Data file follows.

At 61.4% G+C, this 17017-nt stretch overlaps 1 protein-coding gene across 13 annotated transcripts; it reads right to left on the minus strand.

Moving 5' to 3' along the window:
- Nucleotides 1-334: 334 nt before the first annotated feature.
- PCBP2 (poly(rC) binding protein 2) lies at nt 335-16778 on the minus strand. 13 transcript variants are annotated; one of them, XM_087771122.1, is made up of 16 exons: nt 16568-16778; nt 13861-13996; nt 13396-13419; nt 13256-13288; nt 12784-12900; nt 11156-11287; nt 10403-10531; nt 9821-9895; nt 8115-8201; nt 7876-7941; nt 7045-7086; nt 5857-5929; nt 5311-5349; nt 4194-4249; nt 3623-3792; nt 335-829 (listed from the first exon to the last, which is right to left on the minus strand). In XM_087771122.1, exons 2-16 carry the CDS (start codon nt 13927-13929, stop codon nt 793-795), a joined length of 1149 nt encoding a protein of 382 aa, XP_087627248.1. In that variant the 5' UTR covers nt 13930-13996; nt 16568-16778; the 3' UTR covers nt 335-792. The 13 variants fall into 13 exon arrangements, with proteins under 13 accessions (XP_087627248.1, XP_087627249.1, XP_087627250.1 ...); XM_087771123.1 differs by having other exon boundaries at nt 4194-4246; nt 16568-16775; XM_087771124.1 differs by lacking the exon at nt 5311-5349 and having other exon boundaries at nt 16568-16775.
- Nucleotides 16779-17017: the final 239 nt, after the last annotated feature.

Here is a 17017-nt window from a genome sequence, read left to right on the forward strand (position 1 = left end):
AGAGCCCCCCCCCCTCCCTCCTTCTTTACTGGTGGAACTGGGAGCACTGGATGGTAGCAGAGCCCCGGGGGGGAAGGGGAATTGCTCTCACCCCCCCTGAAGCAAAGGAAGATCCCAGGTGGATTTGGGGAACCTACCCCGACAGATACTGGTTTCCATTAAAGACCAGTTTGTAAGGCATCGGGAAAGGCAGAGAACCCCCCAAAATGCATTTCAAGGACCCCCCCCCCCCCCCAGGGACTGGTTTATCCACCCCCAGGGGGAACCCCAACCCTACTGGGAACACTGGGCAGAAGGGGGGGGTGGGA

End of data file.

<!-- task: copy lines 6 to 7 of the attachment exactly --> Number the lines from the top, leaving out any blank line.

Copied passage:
Here is a 17017-nt window from a genome sequence, read left to right on the forward strand (position 1 = left end):
AGAGCCCCCCCCCCTCCCTCCTTCTTTACTGGTGGAACTGGGAGCACTGGATGGTAGCAGAGCCCCGGGGGGGAAGGGGAATTGCTCTCACCCCCCCTGAAGCAAAGGAAGATCCCAGGTGGATTTGGGGAACCTACCCCGACAGATACTGGTTTCCATTAAAGACCAGTTTGTAAGGCATCGGGAAAGGCAGAGAACCCCCCAAAATGCATTTCAAGGACCCCCCCCCCCCCCCAGGGACTGGTTTATCCACCCCCAGGGGGAACCCCAACCCTACTGGGAACACTGGGCAGAAGGGGGGGGTGGGA